Much of Ontario struggled even before the pandemic
Ontario’s economy has been hit hard by the pandemic. But even before COVID-19, many parts of Ontario had yet to recover from the last major economic shock, the Global Financial Crisis. While Ottawa and the Greater Toronto Area (and some proximate cities) experienced a decade of recovery, some parts of the province found themselves with less jobs in 2019 than they had in 2008.
While the number of employees isn’t the only relevant metric to judge economic performance, it’s nevertheless important. A recent Fraser Institute study measured employment growth by Census Metropolitan Area (CMA) as well as non-CMA areas (smaller communities and rural areas). The results are presented below.
The chart shows that Ottawa, the GTA and most cities surrounding the GTA (with the exception of Peterborough) exceeded the national average for employment growth between 2008 and 2019. But no communities in other parts of the province managed to exceed the national average for job growth during that period. Three CMAs saw employment growth at less than half the national average (Greater Sudbury, St.Catherines-Niagara, London) while Thunder Bay and Peterborough actually lost jobs during the period. The news was worse in non-CMAs, which saw employment decline by nearly 10 per cent between 2008 and 2019.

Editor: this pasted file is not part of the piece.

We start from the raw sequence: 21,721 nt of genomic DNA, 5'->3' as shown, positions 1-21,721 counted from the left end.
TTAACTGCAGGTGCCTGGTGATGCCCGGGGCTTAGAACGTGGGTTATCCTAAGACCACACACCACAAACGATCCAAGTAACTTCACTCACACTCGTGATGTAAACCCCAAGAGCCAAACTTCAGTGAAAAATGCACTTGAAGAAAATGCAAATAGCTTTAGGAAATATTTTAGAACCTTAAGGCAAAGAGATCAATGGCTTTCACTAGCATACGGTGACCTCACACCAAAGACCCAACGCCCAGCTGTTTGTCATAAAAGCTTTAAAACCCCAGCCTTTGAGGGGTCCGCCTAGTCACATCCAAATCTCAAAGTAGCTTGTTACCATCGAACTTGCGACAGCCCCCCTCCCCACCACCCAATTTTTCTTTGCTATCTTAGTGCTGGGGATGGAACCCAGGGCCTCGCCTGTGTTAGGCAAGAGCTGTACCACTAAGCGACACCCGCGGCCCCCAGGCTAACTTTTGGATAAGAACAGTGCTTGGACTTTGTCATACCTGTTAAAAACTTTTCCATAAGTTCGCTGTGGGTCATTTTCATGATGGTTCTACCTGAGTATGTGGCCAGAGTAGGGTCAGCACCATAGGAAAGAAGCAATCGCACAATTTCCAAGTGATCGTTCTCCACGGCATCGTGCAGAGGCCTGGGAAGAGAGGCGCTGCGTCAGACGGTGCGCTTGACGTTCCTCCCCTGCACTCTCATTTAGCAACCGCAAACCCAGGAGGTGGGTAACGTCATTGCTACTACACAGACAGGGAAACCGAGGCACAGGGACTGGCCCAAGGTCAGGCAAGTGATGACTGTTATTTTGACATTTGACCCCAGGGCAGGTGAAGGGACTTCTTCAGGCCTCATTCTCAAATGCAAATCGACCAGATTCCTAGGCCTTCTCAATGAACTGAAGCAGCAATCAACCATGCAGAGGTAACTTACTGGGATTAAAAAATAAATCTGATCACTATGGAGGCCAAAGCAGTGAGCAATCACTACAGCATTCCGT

While the cities, towns and rural areas that haven’t kept up with the national average aren’t that large individually, the combined population of these communities is more than 3.7 million. If this group were its own province, it would be Canada’s fourth most populous— more populous than Atlantic Canada. As such, challenges in these parts of Ontario are of both provincial and national significance.
As Ontario gradually moves past the pandemic, it will be important not to let economic strength in Toronto and Ottawa distract from the real economic challenges in other parts of the province. And it will be crucial for policymakers to ensure that policies designed in Ottawa and Toronto are compatible with the realities of other parts of the provinces.